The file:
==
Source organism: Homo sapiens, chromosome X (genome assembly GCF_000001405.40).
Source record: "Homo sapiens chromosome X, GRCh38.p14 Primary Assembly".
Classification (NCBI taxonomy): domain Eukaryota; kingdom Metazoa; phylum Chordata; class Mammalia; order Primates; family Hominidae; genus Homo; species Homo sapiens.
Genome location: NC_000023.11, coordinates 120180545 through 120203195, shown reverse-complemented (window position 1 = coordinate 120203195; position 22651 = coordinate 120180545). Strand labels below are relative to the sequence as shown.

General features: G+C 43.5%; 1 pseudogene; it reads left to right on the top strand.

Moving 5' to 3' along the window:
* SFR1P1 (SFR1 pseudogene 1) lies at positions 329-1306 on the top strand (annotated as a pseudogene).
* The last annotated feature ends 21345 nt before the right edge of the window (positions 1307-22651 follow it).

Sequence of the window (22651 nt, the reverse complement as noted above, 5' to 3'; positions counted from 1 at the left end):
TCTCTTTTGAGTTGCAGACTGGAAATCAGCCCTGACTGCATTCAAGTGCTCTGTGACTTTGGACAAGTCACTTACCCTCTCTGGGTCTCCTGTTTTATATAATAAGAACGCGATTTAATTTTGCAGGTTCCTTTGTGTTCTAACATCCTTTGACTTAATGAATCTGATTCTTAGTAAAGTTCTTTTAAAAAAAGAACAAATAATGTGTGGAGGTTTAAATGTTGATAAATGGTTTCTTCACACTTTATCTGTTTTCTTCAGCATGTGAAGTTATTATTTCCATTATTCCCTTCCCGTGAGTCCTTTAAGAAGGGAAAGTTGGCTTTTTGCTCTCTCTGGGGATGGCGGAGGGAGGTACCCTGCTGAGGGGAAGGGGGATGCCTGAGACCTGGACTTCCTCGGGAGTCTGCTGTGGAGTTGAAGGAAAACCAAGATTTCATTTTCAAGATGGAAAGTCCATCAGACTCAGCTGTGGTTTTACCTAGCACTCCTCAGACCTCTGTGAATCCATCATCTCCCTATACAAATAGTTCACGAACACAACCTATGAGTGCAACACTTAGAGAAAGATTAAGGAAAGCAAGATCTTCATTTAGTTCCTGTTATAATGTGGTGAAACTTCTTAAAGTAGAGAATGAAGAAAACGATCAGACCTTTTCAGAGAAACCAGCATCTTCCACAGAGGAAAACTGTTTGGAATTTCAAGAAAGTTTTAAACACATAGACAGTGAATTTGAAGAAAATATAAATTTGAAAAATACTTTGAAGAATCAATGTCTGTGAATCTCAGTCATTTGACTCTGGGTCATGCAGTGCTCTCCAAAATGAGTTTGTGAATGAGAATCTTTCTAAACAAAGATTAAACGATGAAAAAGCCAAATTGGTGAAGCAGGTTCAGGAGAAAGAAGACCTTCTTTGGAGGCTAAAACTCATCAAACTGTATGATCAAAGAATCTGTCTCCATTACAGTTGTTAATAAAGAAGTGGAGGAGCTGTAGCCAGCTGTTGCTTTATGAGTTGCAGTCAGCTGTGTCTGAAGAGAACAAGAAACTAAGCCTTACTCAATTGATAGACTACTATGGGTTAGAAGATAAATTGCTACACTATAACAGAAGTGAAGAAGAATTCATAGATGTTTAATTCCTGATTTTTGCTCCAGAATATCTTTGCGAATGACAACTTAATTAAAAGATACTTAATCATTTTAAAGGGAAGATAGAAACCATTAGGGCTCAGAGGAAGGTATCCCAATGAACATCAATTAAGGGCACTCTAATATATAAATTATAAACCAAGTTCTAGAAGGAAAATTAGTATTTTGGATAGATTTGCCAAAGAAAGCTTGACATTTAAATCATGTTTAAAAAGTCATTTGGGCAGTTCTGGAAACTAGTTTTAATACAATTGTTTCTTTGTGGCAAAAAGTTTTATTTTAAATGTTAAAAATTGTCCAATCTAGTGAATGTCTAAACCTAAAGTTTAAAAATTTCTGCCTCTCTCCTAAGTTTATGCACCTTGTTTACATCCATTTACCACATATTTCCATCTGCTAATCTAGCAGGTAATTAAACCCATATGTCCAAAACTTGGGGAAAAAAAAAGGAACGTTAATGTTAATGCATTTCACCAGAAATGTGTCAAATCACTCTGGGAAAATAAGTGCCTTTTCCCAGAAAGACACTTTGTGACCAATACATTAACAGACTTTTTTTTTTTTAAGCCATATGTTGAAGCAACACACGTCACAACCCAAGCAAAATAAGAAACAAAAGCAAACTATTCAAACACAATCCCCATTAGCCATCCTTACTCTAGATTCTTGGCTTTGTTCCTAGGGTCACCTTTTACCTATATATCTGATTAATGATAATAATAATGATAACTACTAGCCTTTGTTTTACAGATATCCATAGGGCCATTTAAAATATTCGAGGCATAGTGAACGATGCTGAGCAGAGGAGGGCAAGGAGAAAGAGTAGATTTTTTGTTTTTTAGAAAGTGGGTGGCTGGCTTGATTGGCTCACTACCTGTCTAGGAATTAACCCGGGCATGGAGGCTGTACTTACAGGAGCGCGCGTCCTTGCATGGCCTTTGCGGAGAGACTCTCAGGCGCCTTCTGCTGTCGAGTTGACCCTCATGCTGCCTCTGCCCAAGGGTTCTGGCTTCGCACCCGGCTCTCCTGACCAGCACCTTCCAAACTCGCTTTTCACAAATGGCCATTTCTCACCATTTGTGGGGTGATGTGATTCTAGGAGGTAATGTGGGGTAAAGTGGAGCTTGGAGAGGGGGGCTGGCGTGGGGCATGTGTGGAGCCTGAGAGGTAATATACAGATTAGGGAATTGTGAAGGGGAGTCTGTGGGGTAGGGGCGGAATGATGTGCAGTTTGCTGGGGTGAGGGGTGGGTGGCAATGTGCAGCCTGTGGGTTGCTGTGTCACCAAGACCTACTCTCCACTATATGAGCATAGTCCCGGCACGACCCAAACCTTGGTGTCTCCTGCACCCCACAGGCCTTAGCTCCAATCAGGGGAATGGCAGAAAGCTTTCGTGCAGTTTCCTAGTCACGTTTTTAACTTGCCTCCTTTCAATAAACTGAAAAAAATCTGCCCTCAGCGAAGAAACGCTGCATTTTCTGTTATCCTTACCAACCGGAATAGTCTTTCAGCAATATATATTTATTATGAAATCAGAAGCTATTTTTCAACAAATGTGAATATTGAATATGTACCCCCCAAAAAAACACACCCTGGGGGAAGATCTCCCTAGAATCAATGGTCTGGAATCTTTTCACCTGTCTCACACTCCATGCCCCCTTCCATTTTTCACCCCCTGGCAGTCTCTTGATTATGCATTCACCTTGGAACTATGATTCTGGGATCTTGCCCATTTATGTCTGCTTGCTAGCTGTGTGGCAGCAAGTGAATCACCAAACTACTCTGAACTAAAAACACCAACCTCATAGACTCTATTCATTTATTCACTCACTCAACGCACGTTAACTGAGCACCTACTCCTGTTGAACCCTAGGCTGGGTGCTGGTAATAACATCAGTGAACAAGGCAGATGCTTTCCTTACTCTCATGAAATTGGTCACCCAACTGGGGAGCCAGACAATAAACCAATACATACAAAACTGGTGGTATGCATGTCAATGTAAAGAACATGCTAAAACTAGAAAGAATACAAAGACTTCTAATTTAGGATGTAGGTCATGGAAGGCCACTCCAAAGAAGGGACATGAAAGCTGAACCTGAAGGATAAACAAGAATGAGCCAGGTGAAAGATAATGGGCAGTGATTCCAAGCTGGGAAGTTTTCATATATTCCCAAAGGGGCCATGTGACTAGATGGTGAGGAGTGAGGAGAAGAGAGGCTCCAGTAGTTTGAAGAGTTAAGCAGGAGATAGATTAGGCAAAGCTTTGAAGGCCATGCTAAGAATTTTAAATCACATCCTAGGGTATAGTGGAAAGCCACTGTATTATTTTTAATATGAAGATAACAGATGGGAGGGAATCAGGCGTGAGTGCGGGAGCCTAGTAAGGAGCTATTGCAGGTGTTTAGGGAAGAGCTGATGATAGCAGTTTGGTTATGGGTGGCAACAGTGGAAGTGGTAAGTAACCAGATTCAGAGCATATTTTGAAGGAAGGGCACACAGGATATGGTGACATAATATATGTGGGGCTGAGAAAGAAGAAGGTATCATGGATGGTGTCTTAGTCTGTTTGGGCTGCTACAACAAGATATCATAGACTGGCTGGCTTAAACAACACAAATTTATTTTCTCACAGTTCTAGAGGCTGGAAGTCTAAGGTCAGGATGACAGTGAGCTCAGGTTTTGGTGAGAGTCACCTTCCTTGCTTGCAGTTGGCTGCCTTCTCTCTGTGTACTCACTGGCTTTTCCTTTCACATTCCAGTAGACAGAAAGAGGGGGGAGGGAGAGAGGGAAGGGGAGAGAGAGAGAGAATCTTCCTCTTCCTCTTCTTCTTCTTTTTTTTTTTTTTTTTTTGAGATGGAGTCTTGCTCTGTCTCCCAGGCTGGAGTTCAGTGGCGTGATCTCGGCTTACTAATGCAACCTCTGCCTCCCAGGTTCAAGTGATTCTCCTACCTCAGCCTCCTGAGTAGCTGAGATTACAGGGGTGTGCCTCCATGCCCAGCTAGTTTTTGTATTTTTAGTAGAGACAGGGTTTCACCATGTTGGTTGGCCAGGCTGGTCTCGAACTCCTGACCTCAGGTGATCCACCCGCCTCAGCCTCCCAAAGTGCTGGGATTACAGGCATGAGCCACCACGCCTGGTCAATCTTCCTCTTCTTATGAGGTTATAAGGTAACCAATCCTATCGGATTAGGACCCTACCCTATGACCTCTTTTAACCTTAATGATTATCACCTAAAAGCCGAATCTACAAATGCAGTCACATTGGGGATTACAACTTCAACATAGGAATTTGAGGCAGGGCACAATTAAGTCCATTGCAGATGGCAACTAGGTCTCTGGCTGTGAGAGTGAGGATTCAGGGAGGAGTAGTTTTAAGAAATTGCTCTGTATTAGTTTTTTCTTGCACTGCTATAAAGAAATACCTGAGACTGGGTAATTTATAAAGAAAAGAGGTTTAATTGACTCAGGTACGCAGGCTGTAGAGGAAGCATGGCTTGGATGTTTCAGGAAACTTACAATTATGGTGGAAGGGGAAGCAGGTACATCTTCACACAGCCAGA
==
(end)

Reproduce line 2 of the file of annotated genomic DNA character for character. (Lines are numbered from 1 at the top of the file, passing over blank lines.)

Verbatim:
Source record: "Homo sapiens chromosome X, GRCh38.p14 Primary Assembly".